In general, the dialog felt adequate if not inspired. One aspect though stood out and not in a good way…the quips and smart-alecky responses, especially by the FBI agents felt unnatural. It made the FBI characters look clownish and 1-dimensional. Compared to a crime thriller story like Heat where the dialog is not just efficient but poignant as well, this felt like it was attempting to be cool and irreverent. It wasn’t enough to ruin the screenplay or film, but enough to notice. Perhaps this is simply part of the aging as the film came out in 1991.

I hadn’t seen the film in a while before reading the script, I found the descriptions of the action sequences worked well and painted a good picture. Not long blocks of text but rather single action lines that help build the frenzy of the action with a staccato cadence.

Besides the adrenaline action (surfing, parachuting), the story has 3 major action sequences. The red-herring raid of the Surf Nazi house, the mid-point bank robbery, and the final bank robbery, which ends in a shoot-out at Santa Monica airport and the final parachute-less jump.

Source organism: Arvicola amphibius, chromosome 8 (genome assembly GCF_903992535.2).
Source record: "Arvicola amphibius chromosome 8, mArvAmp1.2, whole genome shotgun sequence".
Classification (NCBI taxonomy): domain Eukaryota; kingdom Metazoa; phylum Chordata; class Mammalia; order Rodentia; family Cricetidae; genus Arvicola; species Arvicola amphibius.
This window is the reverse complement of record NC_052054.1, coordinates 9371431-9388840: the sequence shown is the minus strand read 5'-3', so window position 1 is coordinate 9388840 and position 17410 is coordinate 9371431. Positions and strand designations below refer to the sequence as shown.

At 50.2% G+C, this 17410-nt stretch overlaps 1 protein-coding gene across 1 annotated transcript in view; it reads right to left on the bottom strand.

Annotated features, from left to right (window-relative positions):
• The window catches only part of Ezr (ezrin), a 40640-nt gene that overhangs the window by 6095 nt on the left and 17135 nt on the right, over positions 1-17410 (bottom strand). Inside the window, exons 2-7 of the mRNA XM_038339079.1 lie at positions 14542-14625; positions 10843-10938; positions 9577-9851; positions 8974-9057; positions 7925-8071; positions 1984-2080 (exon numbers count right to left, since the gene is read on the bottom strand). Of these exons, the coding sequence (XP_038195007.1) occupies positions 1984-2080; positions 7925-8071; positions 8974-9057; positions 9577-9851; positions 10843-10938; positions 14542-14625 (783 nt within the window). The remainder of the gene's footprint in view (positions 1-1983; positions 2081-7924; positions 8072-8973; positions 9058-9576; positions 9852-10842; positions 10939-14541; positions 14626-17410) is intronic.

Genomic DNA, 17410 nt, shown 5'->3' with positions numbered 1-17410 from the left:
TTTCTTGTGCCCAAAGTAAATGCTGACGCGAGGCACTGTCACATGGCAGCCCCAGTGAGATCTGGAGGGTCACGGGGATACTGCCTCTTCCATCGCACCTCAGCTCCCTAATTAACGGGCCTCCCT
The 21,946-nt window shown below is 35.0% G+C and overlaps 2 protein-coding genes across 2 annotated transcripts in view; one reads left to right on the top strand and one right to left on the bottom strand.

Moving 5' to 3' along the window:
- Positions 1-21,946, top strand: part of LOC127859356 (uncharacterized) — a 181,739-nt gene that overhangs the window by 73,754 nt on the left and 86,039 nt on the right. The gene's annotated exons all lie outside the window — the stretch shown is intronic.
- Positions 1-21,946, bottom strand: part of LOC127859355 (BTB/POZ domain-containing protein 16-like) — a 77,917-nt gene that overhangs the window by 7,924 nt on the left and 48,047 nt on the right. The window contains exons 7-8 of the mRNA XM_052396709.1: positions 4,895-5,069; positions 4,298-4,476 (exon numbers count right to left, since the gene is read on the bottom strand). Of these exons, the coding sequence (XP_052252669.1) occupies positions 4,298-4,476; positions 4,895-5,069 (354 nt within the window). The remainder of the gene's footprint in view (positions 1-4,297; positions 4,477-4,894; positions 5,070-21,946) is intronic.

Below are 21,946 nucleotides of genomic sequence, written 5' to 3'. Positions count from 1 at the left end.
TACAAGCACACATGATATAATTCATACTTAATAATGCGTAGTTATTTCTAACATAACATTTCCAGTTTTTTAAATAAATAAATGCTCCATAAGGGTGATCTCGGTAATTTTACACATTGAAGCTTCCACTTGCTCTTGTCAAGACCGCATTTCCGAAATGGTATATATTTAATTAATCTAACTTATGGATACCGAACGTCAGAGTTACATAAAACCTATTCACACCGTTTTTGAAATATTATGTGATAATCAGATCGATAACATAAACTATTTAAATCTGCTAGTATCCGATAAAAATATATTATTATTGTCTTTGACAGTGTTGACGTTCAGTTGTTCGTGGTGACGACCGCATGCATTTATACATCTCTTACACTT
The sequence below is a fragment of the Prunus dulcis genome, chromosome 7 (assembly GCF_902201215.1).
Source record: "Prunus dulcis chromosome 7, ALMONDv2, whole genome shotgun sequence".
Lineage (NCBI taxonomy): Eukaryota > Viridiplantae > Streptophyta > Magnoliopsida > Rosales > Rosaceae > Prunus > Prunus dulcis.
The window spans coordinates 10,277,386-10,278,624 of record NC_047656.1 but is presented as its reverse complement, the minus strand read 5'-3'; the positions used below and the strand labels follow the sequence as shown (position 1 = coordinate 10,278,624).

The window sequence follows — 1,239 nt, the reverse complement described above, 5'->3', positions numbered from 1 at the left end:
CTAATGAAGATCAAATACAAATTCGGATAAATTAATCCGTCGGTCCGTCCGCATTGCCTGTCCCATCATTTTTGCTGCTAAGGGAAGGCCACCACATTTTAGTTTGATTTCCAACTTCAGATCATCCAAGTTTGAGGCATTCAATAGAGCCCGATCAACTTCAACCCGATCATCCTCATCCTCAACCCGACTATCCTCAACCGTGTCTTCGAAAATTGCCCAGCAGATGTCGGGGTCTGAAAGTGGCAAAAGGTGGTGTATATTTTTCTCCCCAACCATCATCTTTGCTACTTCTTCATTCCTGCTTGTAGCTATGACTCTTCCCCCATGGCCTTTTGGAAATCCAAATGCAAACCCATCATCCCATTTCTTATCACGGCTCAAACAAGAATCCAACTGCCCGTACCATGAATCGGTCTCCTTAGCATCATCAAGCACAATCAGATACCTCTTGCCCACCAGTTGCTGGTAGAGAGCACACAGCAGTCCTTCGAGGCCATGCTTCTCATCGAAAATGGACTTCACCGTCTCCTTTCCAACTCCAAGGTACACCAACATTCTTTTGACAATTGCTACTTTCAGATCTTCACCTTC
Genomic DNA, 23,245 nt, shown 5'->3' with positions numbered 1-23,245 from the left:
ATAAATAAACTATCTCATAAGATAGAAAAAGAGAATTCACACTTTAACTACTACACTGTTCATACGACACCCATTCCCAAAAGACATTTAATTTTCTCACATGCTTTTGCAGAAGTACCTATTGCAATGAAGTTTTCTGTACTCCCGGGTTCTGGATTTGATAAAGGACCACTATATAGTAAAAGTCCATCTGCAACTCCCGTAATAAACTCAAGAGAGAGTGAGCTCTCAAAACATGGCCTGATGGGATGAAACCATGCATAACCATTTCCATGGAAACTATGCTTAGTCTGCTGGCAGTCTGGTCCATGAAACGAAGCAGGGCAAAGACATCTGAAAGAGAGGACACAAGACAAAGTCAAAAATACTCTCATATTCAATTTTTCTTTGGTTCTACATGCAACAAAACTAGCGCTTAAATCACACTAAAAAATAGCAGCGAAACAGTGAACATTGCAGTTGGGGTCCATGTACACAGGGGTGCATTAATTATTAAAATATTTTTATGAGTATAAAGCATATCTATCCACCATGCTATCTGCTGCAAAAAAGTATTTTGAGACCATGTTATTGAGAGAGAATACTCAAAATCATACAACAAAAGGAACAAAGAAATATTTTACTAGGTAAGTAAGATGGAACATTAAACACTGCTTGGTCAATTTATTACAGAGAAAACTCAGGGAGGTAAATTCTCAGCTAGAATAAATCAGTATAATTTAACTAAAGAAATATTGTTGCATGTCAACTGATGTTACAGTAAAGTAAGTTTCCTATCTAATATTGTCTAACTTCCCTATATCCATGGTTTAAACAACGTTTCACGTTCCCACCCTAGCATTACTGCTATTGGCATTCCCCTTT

The foot chase is both written very well and translated well on film… dynamic, realistic, and exciting.

There was an element of the raid at the Surf Nazi house that felt odd. Regardless of Utah being late to the raid, the team only figures moves and positions on the spot. A small detail but one would expect that an FBI team would have planned all possible details in advance. This felt like an oversight.

This screenplay and film took advantage of setting up and paying off several key elements very well.

Utah’s football history helps him infiltrate the group and later prevents him to continue the pursuit due to an old knee injury.

The clue of the mooning surfer helps Utah realize that his friends are the robbers.

The 50-year storm, and the biggest swell it brings, help Utah apprehend Bodhi in the end, as well as wrap up the story.

The robbery rule was to never go after the vault, and once they break that rule, things go wrong.